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Welcome back to Weekend Writing Warriors and Snippet Sunday, weekly Sunday hops where writers share 8–10 sentences from a book or WIP. The rules have now been relaxed to allow a few more sentences if merited, so long as they’re clearly indicated, to avoid the creative punctuation many of us have used to stay within the limit.

I’m now sharing excerpts from a middle grade historical fantasy short story called “The Search for Shoki,” which I wrote for a contest last year. It’s set in 737 Japan, during the last year of a smallpox epidemic which started in 735 and killed one-third of the population.

Umiko Hamasaki and Mizuki, daughter of her household’s senior lady-in-waiting, have set off on a mission to find friendly yokai who’ll lead them to Shoki, a legendary doctor in Ancient China who’s now renowned as a great slayer of disease demons. Umiko’s three-greats-grandma Shinobu gave them an illustrated map and explained what they have to do.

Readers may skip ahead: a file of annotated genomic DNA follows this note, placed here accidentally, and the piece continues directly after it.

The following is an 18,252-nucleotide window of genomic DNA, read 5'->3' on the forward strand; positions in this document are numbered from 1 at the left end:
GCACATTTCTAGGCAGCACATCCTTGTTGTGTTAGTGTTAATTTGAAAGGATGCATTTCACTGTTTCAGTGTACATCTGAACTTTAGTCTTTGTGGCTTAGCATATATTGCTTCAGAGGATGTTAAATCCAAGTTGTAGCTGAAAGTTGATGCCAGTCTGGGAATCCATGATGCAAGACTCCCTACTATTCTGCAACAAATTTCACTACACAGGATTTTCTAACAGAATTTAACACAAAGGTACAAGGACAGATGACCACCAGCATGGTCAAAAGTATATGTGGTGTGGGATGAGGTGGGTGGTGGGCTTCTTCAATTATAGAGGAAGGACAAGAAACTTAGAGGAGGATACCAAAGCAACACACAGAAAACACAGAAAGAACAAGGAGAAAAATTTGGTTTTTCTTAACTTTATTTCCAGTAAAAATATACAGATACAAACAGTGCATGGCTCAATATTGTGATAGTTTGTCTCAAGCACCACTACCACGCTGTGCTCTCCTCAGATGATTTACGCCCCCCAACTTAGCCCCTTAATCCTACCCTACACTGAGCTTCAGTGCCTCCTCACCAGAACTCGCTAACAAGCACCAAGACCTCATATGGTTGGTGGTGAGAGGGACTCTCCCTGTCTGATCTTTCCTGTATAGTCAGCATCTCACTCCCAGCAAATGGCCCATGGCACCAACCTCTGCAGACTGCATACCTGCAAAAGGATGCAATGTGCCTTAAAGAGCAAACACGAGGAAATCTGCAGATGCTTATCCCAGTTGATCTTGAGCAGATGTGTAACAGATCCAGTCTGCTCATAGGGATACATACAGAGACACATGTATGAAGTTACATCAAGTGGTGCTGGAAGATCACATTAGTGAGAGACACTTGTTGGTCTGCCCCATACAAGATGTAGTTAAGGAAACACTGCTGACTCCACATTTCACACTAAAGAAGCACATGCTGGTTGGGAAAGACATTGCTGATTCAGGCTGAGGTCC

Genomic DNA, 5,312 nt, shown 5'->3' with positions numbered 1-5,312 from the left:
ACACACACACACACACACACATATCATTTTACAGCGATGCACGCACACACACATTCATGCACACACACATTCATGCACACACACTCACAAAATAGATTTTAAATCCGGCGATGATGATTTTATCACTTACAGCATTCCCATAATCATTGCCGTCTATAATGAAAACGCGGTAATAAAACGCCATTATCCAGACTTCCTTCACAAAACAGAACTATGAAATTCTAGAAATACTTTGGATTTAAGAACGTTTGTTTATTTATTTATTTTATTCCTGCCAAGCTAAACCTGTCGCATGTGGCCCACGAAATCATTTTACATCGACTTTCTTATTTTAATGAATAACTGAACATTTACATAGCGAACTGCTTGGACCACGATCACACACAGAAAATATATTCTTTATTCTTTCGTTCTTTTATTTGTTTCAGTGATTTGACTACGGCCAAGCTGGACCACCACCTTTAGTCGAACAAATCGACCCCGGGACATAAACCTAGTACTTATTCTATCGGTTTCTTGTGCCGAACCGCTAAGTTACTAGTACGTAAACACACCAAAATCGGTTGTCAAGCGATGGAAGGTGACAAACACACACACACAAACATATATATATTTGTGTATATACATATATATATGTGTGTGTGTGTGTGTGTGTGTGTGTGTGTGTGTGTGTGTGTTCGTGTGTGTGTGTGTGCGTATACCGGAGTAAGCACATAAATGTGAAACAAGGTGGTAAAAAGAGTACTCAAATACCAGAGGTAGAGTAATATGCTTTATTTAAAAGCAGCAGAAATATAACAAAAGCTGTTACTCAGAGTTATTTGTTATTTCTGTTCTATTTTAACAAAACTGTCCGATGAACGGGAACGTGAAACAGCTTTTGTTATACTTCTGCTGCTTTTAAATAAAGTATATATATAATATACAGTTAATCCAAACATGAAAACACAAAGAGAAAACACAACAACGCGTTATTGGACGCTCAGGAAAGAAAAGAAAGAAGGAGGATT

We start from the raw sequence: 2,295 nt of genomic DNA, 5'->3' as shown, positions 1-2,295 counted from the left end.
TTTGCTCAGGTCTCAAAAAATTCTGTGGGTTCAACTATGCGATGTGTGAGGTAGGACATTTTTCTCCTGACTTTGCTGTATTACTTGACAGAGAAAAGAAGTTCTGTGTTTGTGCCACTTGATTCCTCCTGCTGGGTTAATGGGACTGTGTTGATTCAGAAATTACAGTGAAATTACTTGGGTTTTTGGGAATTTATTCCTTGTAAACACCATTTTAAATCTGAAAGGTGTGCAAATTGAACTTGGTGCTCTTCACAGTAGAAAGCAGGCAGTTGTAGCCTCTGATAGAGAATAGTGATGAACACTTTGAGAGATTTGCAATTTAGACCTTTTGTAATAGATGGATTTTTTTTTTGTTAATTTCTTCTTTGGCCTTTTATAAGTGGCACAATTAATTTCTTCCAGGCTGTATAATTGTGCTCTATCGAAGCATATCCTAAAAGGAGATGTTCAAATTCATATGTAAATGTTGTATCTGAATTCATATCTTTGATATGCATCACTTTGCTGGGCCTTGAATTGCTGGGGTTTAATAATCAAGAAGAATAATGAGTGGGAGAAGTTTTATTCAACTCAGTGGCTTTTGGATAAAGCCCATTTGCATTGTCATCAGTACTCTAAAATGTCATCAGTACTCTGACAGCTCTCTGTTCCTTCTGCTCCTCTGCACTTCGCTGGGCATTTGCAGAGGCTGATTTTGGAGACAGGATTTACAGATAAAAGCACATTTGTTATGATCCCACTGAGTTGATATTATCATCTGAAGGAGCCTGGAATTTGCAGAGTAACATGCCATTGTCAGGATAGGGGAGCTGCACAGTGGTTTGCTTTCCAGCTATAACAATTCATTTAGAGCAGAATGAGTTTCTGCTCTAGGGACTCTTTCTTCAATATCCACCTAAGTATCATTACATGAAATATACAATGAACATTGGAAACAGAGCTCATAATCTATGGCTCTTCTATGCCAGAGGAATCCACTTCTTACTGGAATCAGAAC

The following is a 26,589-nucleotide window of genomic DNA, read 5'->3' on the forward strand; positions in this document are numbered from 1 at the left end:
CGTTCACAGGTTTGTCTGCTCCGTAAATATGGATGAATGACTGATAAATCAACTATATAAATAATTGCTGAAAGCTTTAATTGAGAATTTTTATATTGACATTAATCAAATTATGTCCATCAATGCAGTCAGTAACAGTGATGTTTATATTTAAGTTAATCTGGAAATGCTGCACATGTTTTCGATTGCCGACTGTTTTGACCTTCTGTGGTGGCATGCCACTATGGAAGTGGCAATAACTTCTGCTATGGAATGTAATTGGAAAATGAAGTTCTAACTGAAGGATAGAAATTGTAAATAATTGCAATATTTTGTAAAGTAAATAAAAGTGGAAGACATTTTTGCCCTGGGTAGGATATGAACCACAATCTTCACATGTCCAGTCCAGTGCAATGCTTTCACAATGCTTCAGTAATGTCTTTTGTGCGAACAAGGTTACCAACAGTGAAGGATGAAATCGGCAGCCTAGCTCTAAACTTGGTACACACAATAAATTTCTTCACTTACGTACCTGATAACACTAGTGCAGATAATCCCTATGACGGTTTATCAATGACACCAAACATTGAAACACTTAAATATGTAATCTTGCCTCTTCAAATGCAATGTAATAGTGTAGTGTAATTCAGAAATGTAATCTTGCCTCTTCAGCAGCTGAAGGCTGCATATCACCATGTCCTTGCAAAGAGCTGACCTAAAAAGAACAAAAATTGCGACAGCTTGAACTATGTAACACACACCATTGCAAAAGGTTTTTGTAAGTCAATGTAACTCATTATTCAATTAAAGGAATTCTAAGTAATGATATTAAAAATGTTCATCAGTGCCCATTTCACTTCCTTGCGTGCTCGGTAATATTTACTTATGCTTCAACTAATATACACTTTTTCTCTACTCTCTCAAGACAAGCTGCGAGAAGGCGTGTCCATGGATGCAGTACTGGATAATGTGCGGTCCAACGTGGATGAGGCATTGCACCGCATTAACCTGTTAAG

Shojo, drawn ca. 1712 by Terajima Ryōan

Though the beach had been deserted since Hososhin began his reign of terror, today there were many people playing in the waves, dancing in the sand, singing, and drinking. When Umiko looked closer, she realized those weren’t people at all, but shojo, an orange-haired, orangutan-like race of sea-spirit yokai.

“Hello, my young friends,” a shojo in a seaweed robe greeted them. “Would you care for some of our brine wine? We brewed it from the seawater.”

“Yes, we’d be honored to drink whatever you’re serving,” Umiko said.

“Where do you live?” a short shojo asked.

Umiko pointed behind her. “After Hososhin arrived, everyone began falling ill, and we were removed to the smallest guesthouse with my esteemed great-great-great-grandmother almost two weeks ago. It’s the only remaining place free of Hososhin.”

4 thoughts on “WeWriWa—Meeting the shojo

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